Because no catalog information exists for a generic component, you must use the Physical dialog box to manually define its properties, including setting the dimension and end connection type. The left side of the dialog box displays a graphical representation of the component selected in the sketch. The right side of the dialog box contains property information, including keypoints and leg lengths.
Defining properties for a generic component creates an item code that you can apply to other components in the sketch. You only need to define a particular type of generic component once. Afterwards, you can use the Item Code dialog box to assign it as if it were in the specification. For more information, see Assign an item code.
You can choose to manually define properties when you use a component other than what is available in the specification. Typically, though, you manually define properties when there is no component available in the specification and you want to reserve space for it, such as for a specialty item that is required in the pipeline but its data is not defined in the specification.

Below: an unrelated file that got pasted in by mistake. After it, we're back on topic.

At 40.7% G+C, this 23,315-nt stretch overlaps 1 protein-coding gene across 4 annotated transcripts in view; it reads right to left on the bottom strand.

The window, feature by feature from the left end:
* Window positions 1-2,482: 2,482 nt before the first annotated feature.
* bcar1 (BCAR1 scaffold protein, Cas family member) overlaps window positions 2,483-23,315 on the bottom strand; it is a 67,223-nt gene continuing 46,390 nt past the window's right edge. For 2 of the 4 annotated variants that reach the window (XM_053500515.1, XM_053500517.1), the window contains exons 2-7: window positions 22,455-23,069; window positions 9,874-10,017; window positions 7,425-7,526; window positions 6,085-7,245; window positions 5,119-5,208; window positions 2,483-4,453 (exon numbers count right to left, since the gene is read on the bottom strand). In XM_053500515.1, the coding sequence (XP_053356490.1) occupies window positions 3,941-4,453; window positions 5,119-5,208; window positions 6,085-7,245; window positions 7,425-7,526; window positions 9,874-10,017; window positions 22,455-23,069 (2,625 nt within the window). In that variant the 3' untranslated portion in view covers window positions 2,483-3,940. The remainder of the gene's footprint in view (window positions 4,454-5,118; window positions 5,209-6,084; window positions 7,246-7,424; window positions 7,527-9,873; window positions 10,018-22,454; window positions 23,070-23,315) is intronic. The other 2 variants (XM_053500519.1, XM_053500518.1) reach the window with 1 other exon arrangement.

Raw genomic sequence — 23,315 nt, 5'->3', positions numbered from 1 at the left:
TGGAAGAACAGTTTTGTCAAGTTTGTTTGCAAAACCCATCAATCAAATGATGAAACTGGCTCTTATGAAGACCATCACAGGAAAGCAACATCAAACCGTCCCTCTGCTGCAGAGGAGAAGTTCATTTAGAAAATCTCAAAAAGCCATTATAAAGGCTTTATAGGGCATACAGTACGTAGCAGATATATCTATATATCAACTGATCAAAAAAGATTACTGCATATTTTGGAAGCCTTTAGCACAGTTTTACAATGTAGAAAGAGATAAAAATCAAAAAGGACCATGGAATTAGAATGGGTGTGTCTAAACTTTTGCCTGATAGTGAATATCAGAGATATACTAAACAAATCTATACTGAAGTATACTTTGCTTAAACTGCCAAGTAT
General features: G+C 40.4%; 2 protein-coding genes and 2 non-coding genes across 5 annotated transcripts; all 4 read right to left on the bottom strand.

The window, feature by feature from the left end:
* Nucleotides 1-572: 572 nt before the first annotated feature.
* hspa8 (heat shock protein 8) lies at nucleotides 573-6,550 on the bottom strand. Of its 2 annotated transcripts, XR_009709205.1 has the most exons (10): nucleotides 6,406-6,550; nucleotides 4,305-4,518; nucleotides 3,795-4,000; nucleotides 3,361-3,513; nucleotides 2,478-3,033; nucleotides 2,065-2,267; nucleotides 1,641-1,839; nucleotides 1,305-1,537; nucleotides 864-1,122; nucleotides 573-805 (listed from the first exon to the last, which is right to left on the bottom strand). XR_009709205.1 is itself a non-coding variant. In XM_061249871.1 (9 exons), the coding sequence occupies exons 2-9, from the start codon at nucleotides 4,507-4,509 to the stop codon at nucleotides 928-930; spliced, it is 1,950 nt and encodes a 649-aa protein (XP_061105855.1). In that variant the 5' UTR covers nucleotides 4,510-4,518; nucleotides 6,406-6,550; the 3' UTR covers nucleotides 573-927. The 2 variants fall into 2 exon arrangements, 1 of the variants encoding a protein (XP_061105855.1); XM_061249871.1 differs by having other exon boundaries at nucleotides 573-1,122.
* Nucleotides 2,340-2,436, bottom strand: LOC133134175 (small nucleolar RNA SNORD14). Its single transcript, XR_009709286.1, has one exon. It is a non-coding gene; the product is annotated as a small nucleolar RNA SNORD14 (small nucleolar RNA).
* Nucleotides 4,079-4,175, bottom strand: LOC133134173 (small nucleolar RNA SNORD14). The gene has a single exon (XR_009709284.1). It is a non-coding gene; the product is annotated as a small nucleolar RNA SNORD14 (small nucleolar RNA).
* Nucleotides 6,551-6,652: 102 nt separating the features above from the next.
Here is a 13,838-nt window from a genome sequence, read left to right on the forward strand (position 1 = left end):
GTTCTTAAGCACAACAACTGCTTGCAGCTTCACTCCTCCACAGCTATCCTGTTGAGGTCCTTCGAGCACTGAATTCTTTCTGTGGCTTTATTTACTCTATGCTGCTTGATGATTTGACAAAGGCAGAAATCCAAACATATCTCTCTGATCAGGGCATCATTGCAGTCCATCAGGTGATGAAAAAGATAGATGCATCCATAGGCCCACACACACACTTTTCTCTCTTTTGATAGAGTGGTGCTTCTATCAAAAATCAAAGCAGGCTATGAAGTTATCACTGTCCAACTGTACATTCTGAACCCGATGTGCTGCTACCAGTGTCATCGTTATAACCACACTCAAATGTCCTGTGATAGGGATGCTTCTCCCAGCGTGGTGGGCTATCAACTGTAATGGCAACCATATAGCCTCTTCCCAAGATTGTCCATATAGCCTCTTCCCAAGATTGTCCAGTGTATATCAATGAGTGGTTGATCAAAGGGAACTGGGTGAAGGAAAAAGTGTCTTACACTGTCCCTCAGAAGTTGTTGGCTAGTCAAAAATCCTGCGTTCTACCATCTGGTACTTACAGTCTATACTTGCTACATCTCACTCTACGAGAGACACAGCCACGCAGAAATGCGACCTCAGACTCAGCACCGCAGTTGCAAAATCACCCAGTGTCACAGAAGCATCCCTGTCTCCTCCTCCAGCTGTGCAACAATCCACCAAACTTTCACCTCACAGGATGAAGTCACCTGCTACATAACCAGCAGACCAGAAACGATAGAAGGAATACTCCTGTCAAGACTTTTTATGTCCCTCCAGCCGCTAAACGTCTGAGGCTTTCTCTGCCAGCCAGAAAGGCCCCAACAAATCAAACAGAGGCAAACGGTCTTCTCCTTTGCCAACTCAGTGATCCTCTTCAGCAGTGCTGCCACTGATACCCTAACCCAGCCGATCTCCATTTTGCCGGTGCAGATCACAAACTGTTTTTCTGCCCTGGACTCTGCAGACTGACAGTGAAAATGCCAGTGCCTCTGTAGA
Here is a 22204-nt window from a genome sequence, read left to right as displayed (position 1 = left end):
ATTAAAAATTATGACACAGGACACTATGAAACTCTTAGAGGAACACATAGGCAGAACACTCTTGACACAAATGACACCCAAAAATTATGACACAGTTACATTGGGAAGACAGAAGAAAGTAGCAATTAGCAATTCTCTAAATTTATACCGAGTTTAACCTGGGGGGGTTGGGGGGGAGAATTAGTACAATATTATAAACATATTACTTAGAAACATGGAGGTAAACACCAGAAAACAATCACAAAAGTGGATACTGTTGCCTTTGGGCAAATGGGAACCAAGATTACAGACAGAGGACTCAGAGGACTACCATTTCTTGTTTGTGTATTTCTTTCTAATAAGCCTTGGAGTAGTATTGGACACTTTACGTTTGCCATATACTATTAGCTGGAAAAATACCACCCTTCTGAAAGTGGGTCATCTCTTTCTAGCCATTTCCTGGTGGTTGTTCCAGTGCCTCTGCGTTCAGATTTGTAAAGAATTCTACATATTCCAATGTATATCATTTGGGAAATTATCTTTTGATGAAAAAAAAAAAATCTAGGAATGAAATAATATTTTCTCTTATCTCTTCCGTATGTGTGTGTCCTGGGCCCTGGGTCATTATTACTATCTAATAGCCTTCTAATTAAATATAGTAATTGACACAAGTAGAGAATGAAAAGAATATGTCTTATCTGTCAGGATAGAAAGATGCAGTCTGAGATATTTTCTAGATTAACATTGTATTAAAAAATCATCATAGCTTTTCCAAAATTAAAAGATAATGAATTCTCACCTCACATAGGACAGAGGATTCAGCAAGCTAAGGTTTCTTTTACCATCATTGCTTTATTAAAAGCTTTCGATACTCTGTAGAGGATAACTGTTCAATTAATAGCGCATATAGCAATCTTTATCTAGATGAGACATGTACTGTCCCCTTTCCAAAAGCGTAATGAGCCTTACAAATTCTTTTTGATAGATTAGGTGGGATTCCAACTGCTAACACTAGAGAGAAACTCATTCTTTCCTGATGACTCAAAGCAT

In the example, a by-pass has been routed around the valve. The software has placed both tees as generic components because there is nothing available in the specification.
Right-click the generic tee component and then click Physical.
In the Physical dialog box , expand the Legs node.
Under the Legs node, expand each Leg_n node and type a value in the Length field.
After you define the leg lengths for a generic component, the component becomes like any other component in the specification. The material is available in the Item Code dialog box, and only the end preps can be edited in the Physical dialog box.
The tee in the sketch now displays green, which is the default color for fully a specified component.
You can define leg lengths in meters (m), millimeters (mm), and feet/inches (ft/in).